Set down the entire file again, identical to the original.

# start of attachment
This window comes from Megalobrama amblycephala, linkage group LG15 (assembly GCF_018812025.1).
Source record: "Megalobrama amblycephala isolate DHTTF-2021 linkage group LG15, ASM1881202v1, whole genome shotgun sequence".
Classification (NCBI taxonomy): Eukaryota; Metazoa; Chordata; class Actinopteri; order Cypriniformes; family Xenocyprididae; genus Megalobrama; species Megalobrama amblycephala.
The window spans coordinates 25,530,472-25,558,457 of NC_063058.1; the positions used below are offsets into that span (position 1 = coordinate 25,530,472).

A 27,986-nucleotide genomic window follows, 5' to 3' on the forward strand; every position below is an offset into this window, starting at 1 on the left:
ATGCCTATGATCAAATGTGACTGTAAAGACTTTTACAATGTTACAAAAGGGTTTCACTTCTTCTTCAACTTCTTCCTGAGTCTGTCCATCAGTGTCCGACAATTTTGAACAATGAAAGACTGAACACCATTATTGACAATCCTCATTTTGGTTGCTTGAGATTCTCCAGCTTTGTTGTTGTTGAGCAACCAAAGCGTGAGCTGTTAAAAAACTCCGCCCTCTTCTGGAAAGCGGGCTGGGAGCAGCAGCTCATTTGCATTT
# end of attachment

This window comes from Megalobrama amblycephala, linkage group LG15 (assembly GCF_018812025.1).
Source record: "Megalobrama amblycephala isolate DHTTF-2021 linkage group LG15, ASM1881202v1, whole genome shotgun sequence".
Classification (NCBI taxonomy): Eukaryota; Metazoa; Chordata; class Actinopteri; order Cypriniformes; family Xenocyprididae; genus Megalobrama; species Megalobrama amblycephala.
The window spans coordinates 25,530,472-25,558,457 of NC_063058.1; the positions used below are offsets into that span (position 1 = coordinate 25,530,472).

A 27,986-nucleotide genomic window follows, 5' to 3' on the forward strand; every position below is an offset into this window, starting at 1 on the left:
ATGCCTATGATCAAATGTGACTGTAAAGACTTTTACAATGTTACAAAAGGGTTTCACTTCTTCTTCAACTTCTTCCTGAGTCTGTCCATCAGTGTCCGACAATTTTGAACAATGAAAGACTGAACACCATTATTGACAATCCTCATTTTGGTTGCTTGAGATTCTCCAGCTTTGTTGTTGTTGAGCAACCAAAGCGTGAGCTGTTAAAAAACTCCGCCCTCTTCTGGAAAGCGGGCTGGGAGCAGCAGCTCATTTGCATTT